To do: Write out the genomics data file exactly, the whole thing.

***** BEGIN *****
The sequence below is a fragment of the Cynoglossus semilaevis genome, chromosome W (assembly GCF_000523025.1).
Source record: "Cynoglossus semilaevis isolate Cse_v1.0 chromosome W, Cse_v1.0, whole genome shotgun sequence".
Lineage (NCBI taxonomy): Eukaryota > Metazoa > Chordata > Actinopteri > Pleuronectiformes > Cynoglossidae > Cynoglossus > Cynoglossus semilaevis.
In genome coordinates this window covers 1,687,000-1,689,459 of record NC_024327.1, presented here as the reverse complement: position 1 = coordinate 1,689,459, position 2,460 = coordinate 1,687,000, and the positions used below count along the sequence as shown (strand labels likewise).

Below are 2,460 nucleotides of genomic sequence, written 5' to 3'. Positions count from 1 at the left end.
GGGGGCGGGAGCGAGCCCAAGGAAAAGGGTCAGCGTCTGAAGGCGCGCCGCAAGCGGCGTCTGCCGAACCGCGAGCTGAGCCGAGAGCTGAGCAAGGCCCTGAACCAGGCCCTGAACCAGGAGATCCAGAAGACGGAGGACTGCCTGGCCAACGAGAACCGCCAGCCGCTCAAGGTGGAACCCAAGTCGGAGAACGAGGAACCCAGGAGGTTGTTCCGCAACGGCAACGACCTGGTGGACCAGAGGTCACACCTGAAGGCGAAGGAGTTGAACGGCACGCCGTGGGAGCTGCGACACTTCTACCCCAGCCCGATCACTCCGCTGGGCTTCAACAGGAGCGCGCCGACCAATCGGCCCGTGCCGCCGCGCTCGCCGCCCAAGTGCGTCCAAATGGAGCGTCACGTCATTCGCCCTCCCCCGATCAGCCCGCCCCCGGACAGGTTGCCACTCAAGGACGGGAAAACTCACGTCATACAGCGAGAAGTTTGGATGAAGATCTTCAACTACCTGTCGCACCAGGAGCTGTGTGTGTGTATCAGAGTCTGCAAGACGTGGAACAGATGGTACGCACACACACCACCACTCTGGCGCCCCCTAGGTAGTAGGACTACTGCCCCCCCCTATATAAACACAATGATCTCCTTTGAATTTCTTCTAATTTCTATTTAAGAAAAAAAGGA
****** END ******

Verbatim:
The sequence below is a fragment of the Cynoglossus semilaevis genome, chromosome W (assembly GCF_000523025.1).
Source record: "Cynoglossus semilaevis isolate Cse_v1.0 chromosome W, Cse_v1.0, whole genome shotgun sequence".
Lineage (NCBI taxonomy): Eukaryota > Metazoa > Chordata > Actinopteri > Pleuronectiformes > Cynoglossidae > Cynoglossus > Cynoglossus semilaevis.
In genome coordinates this window covers 1,687,000-1,689,459 of record NC_024327.1, presented here as the reverse complement: position 1 = coordinate 1,689,459, position 2,460 = coordinate 1,687,000, and the positions used below count along the sequence as shown (strand labels likewise).

Below are 2,460 nucleotides of genomic sequence, written 5' to 3'. Positions count from 1 at the left end.
GGGGGCGGGAGCGAGCCCAAGGAAAAGGGTCAGCGTCTGAAGGCGCGCCGCAAGCGGCGTCTGCCGAACCGCGAGCTGAGCCGAGAGCTGAGCAAGGCCCTGAACCAGGCCCTGAACCAGGAGATCCAGAAGACGGAGGACTGCCTGGCCAACGAGAACCGCCAGCCGCTCAAGGTGGAACCCAAGTCGGAGAACGAGGAACCCAGGAGGTTGTTCCGCAACGGCAACGACCTGGTGGACCAGAGGTCACACCTGAAGGCGAAGGAGTTGAACGGCACGCCGTGGGAGCTGCGACACTTCTACCCCAGCCCGATCACTCCGCTGGGCTTCAACAGGAGCGCGCCGACCAATCGGCCCGTGCCGCCGCGCTCGCCGCCCAAGTGCGTCCAAATGGAGCGTCACGTCATTCGCCCTCCCCCGATCAGCCCGCCCCCGGACAGGTTGCCACTCAAGGACGGGAAAACTCACGTCATACAGCGAGAAGTTTGGATGAAGATCTTCAACTACCTGTCGCACCAGGAGCTGTGTGTGTGTATCAGAGTCTGCAAGACGTGGAACAGATGGTACGCACACACACCACCACTCTGGCGCCCCCTAGGTAGTAGGACTACTGCCCCCCCCTATATAAACACAATGATCTCCTTTGAATTTCTTCTAATTTCTATTTAAGAAAAAAAGGA